Image for post
Image for post
Diagram illustrating the concept of volume. From Peter Eisenman, The Formal Basis of Modern Architecture (London: Lars Mueller Publishrs, 2006), 58.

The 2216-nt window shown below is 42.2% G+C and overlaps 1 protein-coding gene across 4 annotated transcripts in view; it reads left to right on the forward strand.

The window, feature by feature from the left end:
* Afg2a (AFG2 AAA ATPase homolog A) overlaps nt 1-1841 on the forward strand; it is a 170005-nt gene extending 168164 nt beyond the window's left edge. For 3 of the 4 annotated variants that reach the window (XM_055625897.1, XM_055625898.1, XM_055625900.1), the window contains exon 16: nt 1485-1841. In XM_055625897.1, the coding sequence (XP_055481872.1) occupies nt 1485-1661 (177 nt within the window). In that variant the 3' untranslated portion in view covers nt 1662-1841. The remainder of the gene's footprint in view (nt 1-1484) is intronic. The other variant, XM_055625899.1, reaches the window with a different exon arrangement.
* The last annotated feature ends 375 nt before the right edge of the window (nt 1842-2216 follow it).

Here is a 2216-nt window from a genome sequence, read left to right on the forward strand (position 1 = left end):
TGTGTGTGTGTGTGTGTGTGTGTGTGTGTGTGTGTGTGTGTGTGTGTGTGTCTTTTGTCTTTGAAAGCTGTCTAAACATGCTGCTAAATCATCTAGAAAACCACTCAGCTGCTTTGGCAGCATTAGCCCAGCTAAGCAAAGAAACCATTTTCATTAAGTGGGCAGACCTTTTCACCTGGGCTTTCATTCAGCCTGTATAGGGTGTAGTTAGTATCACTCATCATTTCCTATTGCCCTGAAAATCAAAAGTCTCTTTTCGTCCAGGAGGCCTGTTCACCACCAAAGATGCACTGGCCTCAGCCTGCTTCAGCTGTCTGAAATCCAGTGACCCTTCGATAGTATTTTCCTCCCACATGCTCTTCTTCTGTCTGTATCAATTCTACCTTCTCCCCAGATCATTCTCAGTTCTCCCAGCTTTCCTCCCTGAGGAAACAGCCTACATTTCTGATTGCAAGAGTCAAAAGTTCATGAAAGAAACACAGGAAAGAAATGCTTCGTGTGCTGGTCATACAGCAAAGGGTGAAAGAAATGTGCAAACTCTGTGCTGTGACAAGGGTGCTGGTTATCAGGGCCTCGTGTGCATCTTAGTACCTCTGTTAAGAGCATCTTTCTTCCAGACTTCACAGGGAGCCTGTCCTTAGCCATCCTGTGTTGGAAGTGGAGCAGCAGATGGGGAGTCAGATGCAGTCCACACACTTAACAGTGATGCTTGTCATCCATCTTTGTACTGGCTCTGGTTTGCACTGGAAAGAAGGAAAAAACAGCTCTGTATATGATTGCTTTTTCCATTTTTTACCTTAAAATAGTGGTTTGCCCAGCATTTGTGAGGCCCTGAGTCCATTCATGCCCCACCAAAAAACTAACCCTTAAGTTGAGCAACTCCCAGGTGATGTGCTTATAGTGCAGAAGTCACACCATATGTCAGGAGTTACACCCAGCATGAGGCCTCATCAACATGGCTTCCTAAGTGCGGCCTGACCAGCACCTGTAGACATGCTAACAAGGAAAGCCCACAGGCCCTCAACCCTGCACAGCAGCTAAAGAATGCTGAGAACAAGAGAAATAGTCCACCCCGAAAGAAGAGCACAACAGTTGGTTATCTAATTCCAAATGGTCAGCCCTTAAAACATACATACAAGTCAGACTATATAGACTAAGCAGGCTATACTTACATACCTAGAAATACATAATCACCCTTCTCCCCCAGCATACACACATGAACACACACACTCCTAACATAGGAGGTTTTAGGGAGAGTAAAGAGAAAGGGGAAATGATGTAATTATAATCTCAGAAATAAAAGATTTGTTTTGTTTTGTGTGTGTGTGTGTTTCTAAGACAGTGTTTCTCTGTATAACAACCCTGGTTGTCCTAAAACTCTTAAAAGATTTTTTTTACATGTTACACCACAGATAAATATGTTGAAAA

Eisenman argued that the concept of volume is a more precise and vibrant alternative to the vague notion of space. The essential difference between the terms is that the volume can operate in a dynamic manner. It can be thought of as a particularized contained space that can exert pressure and at the same time resist external pressure exerted upon it.³ The dynamic state of the volume is caused by the necessity to resist the internal and external contextual forces acting on it. Furthermore, he defined architecture as a three-dimensional system of volumes expanding in time and space that is subjected to different external and internal forces resulting in distortions and deformations of the overall system. Moreover, Eisenman suggests that the concept of movement is essential for fully understanding this new definition of volume since architecture is the only plastic art that is comprehended both internally and externally. ⁴ He argues that movement can be conceptualized as a geometric vector described by its approximate size, intensity, and direction. Thus, vectors act as a notational measuring tool that can express not only a location in space but also intensity and direction.⁵ Vectoral description of movement allows to think of it as a morphing force exerted upon the body of volume that modifies the equilibrium of the formal system under the examination. Within this framework, traditional compositional axes can be interpreted as neutral vectors that can be used to define the position of an object in a neutral Cartesian space but have no morphing effects on the form of the object. Eisenman applied his newly developed formal vocabulary onto the work of Le Corbusier, Alvar Aalto, Giuseppe Terragni and Frank Lloyd Wright to show that highlighted building can be viewed as architectural systems containing inherent formal logic to a certain extent independent from aesthetic functional or metaphysical considerations. …